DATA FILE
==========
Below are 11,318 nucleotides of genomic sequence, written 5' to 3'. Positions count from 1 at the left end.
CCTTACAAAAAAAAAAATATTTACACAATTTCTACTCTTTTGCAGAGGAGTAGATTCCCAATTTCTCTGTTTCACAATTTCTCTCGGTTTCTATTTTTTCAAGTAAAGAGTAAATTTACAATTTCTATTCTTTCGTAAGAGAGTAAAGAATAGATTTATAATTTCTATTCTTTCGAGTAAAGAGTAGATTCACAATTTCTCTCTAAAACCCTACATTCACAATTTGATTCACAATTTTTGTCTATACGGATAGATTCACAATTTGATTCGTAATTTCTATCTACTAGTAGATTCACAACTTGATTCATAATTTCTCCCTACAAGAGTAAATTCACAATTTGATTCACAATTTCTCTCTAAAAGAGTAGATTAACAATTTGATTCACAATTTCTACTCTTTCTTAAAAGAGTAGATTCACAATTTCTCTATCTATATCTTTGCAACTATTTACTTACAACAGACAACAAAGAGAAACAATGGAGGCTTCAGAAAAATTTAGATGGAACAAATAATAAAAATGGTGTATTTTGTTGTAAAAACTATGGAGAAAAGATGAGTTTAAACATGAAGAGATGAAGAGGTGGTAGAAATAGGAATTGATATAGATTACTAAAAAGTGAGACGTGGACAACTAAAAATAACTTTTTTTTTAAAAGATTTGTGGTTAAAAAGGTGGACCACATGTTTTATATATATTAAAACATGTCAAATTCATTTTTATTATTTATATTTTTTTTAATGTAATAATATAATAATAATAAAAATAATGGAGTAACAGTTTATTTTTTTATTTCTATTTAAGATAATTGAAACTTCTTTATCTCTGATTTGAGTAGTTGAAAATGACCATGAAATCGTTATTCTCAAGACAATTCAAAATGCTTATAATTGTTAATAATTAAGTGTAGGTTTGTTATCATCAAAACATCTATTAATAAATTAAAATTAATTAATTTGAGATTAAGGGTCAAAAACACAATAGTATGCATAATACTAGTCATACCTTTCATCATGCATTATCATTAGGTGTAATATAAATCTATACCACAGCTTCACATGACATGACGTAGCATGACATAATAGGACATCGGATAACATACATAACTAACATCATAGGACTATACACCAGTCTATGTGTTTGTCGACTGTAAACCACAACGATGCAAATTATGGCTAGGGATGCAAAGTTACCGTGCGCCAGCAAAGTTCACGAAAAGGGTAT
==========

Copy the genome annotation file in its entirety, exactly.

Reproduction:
Below are 11,318 nucleotides of genomic sequence, written 5' to 3'. Positions count from 1 at the left end.
CCTTACAAAAAAAAAAATATTTACACAATTTCTACTCTTTTGCAGAGGAGTAGATTCCCAATTTCTCTGTTTCACAATTTCTCTCGGTTTCTATTTTTTCAAGTAAAGAGTAAATTTACAATTTCTATTCTTTCGTAAGAGAGTAAAGAATAGATTTATAATTTCTATTCTTTCGAGTAAAGAGTAGATTCACAATTTCTCTCTAAAACCCTACATTCACAATTTGATTCACAATTTTTGTCTATACGGATAGATTCACAATTTGATTCGTAATTTCTATCTACTAGTAGATTCACAACTTGATTCATAATTTCTCCCTACAAGAGTAAATTCACAATTTGATTCACAATTTCTCTCTAAAAGAGTAGATTAACAATTTGATTCACAATTTCTACTCTTTCTTAAAAGAGTAGATTCACAATTTCTCTATCTATATCTTTGCAACTATTTACTTACAACAGACAACAAAGAGAAACAATGGAGGCTTCAGAAAAATTTAGATGGAACAAATAATAAAAATGGTGTATTTTGTTGTAAAAACTATGGAGAAAAGATGAGTTTAAACATGAAGAGATGAAGAGGTGGTAGAAATAGGAATTGATATAGATTACTAAAAAGTGAGACGTGGACAACTAAAAATAACTTTTTTTTTAAAAGATTTGTGGTTAAAAAGGTGGACCACATGTTTTATATATATTAAAACATGTCAAATTCATTTTTATTATTTATATTTTTTTTAATGTAATAATATAATAATAATAAAAATAATGGAGTAACAGTTTATTTTTTTATTTCTATTTAAGATAATTGAAACTTCTTTATCTCTGATTTGAGTAGTTGAAAATGACCATGAAATCGTTATTCTCAAGACAATTCAAAATGCTTATAATTGTTAATAATTAAGTGTAGGTTTGTTATCATCAAAACATCTATTAATAAATTAAAATTAATTAATTTGAGATTAAGGGTCAAAAACACAATAGTATGCATAATACTAGTCATACCTTTCATCATGCATTATCATTAGGTGTAATATAAATCTATACCACAGCTTCACATGACATGACGTAGCATGACATAATAGGACATCGGATAACATACATAACTAACATCATAGGACTATACACCAGTCTATGTGTTTGTCGACTGTAAACCACAACGATGCAAATTATGGCTAGGGATGCAAAGTTACCGTGCGCCAGCAAAGTTCACGAAAAGGGTAT